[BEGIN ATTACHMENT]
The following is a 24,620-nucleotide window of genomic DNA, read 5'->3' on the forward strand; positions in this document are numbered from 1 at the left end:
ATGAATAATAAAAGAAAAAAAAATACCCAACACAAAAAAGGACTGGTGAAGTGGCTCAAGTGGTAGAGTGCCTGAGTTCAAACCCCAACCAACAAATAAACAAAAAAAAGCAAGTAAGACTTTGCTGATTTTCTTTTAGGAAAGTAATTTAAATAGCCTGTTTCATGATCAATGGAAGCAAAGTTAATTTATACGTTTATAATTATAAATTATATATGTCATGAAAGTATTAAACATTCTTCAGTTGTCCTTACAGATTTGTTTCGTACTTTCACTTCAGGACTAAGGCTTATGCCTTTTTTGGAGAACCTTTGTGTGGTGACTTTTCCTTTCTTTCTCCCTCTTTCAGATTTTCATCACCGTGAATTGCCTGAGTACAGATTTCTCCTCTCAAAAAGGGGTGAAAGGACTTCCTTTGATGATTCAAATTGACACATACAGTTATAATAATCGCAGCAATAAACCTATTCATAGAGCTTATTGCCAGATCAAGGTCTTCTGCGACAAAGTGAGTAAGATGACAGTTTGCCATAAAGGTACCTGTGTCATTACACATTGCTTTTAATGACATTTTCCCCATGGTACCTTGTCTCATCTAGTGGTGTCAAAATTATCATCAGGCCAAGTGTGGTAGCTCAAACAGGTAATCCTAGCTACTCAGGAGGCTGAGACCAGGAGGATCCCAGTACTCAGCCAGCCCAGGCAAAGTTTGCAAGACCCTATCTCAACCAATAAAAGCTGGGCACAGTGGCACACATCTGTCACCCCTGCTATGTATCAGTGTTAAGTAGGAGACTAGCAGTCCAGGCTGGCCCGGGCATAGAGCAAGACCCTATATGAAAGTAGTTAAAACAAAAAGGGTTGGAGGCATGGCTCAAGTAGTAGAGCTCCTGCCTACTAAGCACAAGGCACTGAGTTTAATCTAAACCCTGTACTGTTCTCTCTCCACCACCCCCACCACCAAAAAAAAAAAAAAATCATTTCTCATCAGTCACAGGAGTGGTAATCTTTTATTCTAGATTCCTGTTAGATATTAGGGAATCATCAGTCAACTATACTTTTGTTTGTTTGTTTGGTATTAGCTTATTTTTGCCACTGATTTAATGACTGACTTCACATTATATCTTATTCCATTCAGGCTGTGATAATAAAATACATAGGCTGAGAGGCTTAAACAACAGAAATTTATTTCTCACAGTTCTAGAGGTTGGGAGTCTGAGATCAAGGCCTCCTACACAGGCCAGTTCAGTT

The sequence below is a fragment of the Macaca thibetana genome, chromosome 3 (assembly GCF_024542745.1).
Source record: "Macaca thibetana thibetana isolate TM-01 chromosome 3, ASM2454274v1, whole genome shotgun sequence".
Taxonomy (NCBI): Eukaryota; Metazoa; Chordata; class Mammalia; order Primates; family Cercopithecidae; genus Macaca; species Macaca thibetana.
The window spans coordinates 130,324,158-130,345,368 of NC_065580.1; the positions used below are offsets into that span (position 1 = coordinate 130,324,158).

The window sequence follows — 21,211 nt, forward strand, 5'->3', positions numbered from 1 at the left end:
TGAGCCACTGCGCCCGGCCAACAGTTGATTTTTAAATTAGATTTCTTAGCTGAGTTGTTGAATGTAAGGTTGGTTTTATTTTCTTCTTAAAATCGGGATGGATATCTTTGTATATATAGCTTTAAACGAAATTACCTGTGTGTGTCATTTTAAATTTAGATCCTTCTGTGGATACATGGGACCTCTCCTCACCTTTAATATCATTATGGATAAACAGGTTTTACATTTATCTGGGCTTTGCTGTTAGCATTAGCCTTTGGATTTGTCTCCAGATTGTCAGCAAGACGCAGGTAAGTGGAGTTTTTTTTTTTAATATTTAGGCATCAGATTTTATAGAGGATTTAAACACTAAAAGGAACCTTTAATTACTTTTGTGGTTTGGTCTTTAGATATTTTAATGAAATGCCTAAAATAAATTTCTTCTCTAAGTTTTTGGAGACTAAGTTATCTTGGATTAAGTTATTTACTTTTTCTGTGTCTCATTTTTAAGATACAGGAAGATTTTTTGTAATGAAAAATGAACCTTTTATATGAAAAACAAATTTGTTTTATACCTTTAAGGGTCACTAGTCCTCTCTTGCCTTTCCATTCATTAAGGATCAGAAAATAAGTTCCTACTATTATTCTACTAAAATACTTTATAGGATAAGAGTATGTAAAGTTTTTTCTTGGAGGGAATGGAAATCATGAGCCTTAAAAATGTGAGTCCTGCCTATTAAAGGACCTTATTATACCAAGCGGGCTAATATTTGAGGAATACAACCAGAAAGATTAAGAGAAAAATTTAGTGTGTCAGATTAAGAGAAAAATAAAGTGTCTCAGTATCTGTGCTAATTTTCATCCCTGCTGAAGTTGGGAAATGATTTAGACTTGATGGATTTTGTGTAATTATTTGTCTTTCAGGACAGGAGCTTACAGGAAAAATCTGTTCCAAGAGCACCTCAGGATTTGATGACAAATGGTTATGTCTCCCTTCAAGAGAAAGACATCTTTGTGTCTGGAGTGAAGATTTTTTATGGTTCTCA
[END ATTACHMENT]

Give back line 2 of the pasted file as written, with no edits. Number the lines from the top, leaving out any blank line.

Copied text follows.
ATGAATAATAAAAGAAAAAAAAATACCCAACACAAAAAAGGACTGGTGAAGTGGCTCAAGTGGTAGAGTGCCTGAGTTCAAACCCCAACCAACAAATAAACAAAAAAAAGCAAGTAAGACTTTGCTGATTTTCTTTTAGGAAAGTAATTTAAATAGCCTGTTTCATGATCAATGGAAGCAAAGTTAATTTATACGTTTATAATTATAAATTATATATGTCATGAAAGTATTAAACATTCTTCAGTTGTCCTTACAGATTTGTTTCGTACTTTCACTTCAGGACTAAGGCTTATGCCTTTTTTGGAGAACCTTTGTGTGGTGACTTTTCCTTTCTTTCTCCCTCTTTCAGATTTTCATCACCGTGAATTGCCTGAGTACAGATTTCTCCTCTCAAAAAGGGGTGAAAGGACTTCCTTTGATGATTCAAATTGACACATACAGTTATAATAATCGCAGCAATAAACCTATTCATAGAGCTTATTGCCAGATCAAGGTCTTCTGCGACAAAGTGAGTAAGATGACAGTTTGCCATAAAGGTACCTGTGTCATTACACATTGCTTTTAATGACATTTTCCCCATGGTACCTTGTCTCATCTAGTGGTGTCAAAATTATCATCAGGCCAAGTGTGGTAGCTCAAACAGGTAATCCTAGCTACTCAGGAGGCTGAGACCAGGAGGATCCCAGTACTCAGCCAGCCCAGGCAAAGTTTGCAAGACCCTATCTCAACCAATAAAAGCTGGGCACAGTGGCACACATCTGTCACCCCTGCTATGTATCAGTGTTAAGTAGGAGACTAGCAGTCCAGGCTGGCCCGGGCATAGAGCAAGACCCTATATGAAAGTAGTTAAAACAAAAAGGGTTGGAGGCATGGCTCAAGTAGTAGAGCTCCTGCCTACTAAGCACAAGGCACTGAGTTTAATCTAAACCCTGTACTGTTCTCTCTCCACCACCCCCACCACCAAAAAAAAAAAAAAATCATTTCTCATCAGTCACAGGAGTGGTAATCTTTTATTCTAGATTCCTGTTAGATATTAGGGAATCATCAGTCAACTATACTTTTGTTTGTTTGTTTGGTATTAGCTTATTTTTGCCACTGATTTAATGACTGACTTCACATTATATCTTATTCCATTCAGGCTGTGATAATAAAATACATAGGCTGAGAGGCTTAAACAACAGAAATTTATTTCTCACAGTTCTAGAGGTTGGGAGTCTGAGATCAAGGCCTCCTACACAGGCCAGTTCAGTT